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Does Insurance Cover Rioting and Looting Damage?

(Foundation for Economic Education) From Portland to Chicago to Kenosha, rioters have smashed windows, lit fires, attacked government properties, assaulted people in the streets, and looted storefronts.

In Minneapolis alone, vandals have destroyed at least 1,500 properties, many of them minority-owned businesses, and caused billions of dollars in property damage. Many people have been injured or killed during the chaos.

Thankfully, Americans overwhelmingly reject this violence and destruction. A recent Gallup poll found that 73 percent of the public thinks violent protest does more harm for black Americans than good. This includes clear majorities of both white and black respondents. And only 8 percent of Americans overall thought violent protest was justified.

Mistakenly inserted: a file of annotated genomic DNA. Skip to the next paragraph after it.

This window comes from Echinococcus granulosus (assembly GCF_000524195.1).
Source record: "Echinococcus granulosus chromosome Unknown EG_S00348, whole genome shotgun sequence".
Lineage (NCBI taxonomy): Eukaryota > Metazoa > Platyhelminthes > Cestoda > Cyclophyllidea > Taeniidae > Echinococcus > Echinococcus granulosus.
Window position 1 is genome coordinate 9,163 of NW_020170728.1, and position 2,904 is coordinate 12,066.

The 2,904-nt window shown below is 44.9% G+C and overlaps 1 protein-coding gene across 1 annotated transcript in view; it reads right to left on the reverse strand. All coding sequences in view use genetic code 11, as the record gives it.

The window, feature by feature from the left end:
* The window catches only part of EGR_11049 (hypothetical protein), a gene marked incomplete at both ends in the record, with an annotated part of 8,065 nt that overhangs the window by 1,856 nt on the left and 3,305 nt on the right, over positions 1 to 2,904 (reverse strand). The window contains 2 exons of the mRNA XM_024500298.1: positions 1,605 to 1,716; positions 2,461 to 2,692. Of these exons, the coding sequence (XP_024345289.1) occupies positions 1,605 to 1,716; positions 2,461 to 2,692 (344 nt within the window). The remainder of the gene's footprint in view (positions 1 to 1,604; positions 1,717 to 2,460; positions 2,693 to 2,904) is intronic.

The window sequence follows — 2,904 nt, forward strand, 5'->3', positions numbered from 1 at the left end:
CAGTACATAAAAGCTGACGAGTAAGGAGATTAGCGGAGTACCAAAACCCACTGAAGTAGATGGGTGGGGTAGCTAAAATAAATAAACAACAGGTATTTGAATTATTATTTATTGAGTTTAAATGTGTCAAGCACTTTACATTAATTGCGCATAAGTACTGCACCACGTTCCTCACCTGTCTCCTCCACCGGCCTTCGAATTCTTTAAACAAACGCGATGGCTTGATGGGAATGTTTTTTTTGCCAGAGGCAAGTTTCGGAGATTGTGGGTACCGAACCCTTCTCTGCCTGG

However, many supporters have attempted to downplay, defend, and even support rioting. A common argument is that looting is no big deal because businesses “have insurance” that will reimburse the costs of the destruction.

For example, there’s Vicky Osterweil, author of the book In Defense of Looting. In a recent softball interview with NPR, she argued that looting is “basically nonviolent” because “most stores are insured; it’s just hurting insurance companies on some level. It’s just money. It’s just property. It’s not actually hurting any people.”

Similarly, Black Lives Matter activist Ariel Atkins has argued that looting is a form of “reparations.” She says it isn’t actually harmful, “because these businesses have insurance. They’re going to get their money back.”

These arguments rest on weak factual and logical footing. As the Washington Examiner’s Beckett Adams wryly noted, “It takes a toxic cocktail of ignorance and privilege to look at the smoldering ruins of a family-owned business and shrug it off with some quip about how an insurance company will no doubt fix it.”

Here are four reasons why the excuse that “businesses have insurance” doesn’t mitigate the harm of rioting.

2. Not All Affected Small Businesses Have Insurance That Covers Rioting and Looting Damage

3. Insurance Doesn’t Solve the Problem

4. Insurance Rates Will Spike and Hurt the Impacted Communities’ Economic Future

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